Zones?"  I happen to
     think free speech zones
     are wherever I happen to
     be standing (via Michael
You: I don't agree with "Free
     Speech Zones."  But the
     prohibited zones are
     easy to avoid.  What are
     you doing, seeking them
     out just to get in
 Me: I haven't done that, but
     are you suggesting I am
     wasting tax payer funds
     if I did that?
You: Yes.
 Me: Because of Romans 13?
You: Because of Romans 13.
 Me: Well, my friend.  I see
     that as circular, flawed
You: How so?
 Me: We have a differing
     interpretation, but your
     authorizes the use of
     force against my
     interpretation because
     of my interpretation.
You: But I'm right, clearly.

Posted via email from Anthony Martin's Weblog


No tags for this post.

Gospel Effect: Nero vs. US President

Filed under History

So I've come to a conclusion about the difference between Nero and a US President.  Both were/are the heads of state in an imperialistic, violent regime.  Both were/are drunk with power.  I've had several people dialog with me about my position on Romans 13:1-7.  Basically, the question they ask me is why do I think we should resist our government today but Paul's original audience didn't really have to?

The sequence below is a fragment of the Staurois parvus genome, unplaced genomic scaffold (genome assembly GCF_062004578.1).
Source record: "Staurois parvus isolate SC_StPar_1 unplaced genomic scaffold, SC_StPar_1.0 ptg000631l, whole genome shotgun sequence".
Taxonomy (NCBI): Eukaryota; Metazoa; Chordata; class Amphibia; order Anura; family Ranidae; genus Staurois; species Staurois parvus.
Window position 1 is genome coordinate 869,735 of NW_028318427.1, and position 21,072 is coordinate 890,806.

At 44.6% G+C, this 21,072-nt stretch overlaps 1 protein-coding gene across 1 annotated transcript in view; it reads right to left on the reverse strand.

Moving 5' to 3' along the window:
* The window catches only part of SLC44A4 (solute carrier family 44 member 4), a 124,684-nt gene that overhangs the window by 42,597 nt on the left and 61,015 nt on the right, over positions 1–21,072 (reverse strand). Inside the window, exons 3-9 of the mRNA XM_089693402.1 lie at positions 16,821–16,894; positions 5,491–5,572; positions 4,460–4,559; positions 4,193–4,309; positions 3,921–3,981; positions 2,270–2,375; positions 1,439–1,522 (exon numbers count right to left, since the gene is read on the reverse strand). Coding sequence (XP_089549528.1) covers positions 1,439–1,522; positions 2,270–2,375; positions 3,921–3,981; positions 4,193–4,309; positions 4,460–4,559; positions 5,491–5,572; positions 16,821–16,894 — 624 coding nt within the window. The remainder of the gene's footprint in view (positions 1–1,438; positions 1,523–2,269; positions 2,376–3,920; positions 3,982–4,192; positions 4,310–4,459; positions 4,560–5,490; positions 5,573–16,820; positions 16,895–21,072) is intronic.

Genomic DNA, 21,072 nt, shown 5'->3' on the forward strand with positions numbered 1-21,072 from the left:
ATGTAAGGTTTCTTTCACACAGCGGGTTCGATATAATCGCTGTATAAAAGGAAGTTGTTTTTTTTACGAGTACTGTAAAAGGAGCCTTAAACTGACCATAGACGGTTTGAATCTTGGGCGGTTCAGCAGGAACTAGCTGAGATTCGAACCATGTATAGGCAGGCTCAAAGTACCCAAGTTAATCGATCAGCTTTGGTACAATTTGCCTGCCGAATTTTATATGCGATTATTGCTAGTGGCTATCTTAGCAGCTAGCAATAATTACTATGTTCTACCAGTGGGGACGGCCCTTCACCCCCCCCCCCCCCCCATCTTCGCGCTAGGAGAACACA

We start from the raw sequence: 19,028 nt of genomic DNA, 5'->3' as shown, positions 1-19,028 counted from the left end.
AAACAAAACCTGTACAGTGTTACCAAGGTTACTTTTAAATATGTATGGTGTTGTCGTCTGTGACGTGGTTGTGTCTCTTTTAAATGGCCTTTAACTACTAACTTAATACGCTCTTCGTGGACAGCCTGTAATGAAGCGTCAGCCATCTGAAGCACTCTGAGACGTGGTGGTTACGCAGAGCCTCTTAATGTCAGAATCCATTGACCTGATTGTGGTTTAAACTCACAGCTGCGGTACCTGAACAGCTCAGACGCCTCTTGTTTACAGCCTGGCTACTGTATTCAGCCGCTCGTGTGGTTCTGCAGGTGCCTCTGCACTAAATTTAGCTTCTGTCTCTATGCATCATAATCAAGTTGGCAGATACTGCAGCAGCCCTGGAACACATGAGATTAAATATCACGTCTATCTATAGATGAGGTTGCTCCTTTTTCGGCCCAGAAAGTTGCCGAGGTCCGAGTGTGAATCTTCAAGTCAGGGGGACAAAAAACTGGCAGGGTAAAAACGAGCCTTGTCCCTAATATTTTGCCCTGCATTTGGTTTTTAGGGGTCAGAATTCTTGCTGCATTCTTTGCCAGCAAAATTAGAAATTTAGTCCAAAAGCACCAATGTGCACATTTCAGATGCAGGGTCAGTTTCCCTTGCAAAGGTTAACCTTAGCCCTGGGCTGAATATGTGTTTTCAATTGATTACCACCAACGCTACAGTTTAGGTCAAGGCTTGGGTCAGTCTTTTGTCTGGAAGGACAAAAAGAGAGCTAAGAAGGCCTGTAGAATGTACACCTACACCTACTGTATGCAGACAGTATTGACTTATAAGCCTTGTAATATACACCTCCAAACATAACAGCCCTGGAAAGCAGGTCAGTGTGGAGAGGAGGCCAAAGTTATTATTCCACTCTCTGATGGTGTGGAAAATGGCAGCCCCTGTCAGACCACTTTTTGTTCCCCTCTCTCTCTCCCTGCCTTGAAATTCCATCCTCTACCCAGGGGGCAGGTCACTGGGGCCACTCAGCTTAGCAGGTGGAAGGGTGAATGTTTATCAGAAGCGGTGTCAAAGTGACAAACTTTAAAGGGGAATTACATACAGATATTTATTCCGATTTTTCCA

Some believe the study of Nero is problematic because they question the reliability of ancient sources when reporting on Nero's alleged tyrannical acts.  Let us set that issue aside for the moment and assume all of the hateful things reported were true.

In fact, let's assume it was worse for the Christians than the historical documents say.  Where the historical documents might say Nero persecuted Jewish believers, it's entirely possible some of those Jewish believers were in fact Christians.

It's true that the people who received the letters from the apostles didn't have the same situation as we do today.  Even though Nero's rule was centralized and absolute, there were other technological limitations.  An edict or ruling from Nero would take months to reach all points of his empire.  But today, there is no delay at all.  In fact, markets react before the executive orders or the legislative rulings are signed.